If notice of the order for relief was not effective under new § 342, the issue will become, what does “monetary penalty” mean in § 342(g)(2)? The parenthetical cross-reference to § 362(k) captures this description of the damages recoverable for a violation of the automatic stay: “an individual injured by any willful violation of a stay provided by this section shall recover actual damages, including costs and attorneys’ fees, and, in appropriate circumstances, may recover punitive damages.”7
The phrase “monetary penalty” appears nowhere in § 362(k)(1). “Penalty” typically does not include actual damages or compensatory damages for a harm done. Penalties are usually sanctions associated with punishment and deterrence and are not usually measured by the extent of actual damages. If “monetary penalty” ties directly to § 362(k), it would preclude punitive damages that are recoverable for a violation of the automatic stay only in “appropriate circumstances.” Elsewhere in the Bankruptcy Code, Congress makes the distinction between penalties and ordinary compensation for an injury.8
It is important to Chapter 13 practice that new § 342(g)(2) only prohibits monetary penalties for a violation of a stay under “§ 362(a).” There is no mention of the codebtor stay in § 1301.9 When creditor action violates the codebtor stay, the absence of effective notice under § 342 is not an obstacle to recovery of a monetary penalty.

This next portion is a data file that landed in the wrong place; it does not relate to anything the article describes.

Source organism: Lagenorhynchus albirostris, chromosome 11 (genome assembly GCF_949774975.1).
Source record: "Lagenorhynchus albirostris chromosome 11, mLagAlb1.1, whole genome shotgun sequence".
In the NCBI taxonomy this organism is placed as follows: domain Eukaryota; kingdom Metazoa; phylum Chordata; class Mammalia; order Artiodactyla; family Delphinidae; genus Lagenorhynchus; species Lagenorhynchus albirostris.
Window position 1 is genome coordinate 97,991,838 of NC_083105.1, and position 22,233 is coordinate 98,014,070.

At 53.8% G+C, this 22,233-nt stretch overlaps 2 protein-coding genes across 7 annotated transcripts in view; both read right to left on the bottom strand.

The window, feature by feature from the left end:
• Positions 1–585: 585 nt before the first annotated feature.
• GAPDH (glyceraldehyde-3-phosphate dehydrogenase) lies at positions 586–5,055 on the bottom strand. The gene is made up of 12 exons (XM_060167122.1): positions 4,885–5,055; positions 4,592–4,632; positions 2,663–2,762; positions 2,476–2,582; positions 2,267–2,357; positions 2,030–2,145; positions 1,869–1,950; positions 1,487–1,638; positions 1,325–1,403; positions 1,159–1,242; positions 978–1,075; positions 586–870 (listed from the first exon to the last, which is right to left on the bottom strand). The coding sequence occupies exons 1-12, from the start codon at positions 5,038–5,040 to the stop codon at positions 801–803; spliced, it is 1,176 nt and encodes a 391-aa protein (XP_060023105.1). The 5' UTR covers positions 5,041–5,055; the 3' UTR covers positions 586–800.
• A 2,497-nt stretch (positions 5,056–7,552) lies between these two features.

Also, there is no prohibition in § 342(g)(2) against sanctions other than a monetary penalty for a violation of the stay that occurs before there is effective notice of the order for relief. Other sanctions—such as voiding action taken in violation of the stay and imposing an injunction—remain available remedies without regard to the quality of notice of the order for relief.10
1 11 U.S.C. § 342(g)(2), also discussed in § 365.1 [ Section 342: Notice in Chapter 13 Cases after BAPCPA ] § 4.3 Section 342: Notice What Didn’t Happen.
2 See § 365.1 [ Section 342: Notice in Chapter 13 Cases after BAPCPA ] § 4.3 Section 342: Notice What Didn’t Happen.
3 11 U.S.C. § 342(c)(2)(A), discussed in § 365.1 [ Section 342: Notice in Chapter 13 Cases after BAPCPA ] § 4.3 Section 342: Notice What Didn’t Happen.
4 11 U.S.C. § 342(e)(1), discussed in § 365.1 [ Section 342: Notice in Chapter 13 Cases after BAPCPA ] § 4.3 Section 342: Notice What Didn’t Happen.
5 11 U.S.C. § 342(f)(1), discussed in § 365.1 [ Section 342: Notice in Chapter 13 Cases after BAPCPA ] § 4.3 Section 342: Notice What Didn’t Happen.
6 11 U.S.C. § 342(g)(1), discussed in § 365.1 [ Section 342: Notice in Chapter 13 Cases after BAPCPA ] § 4.3 Section 342: Notice What Didn’t Happen.
7 11 U.S.C. § 362(k)(1), discussed in § 78.1 [ Remedies for Violation of Stay ] § 62.5 Remedies for Violation of Stay.
8 See, e.g., 11 U.S.C. § 523(a)(7) (excepts from discharge a debt for “a fine, penalty or forfeiture payable to and for the benefit of a governmental unit, . . . not compensation for actual pecuniary loss”) (emphasis added).
9 11 U.S.C. § 1301, discussed beginning at § 65.1 Cosigners and Joint Obligors Are Protected.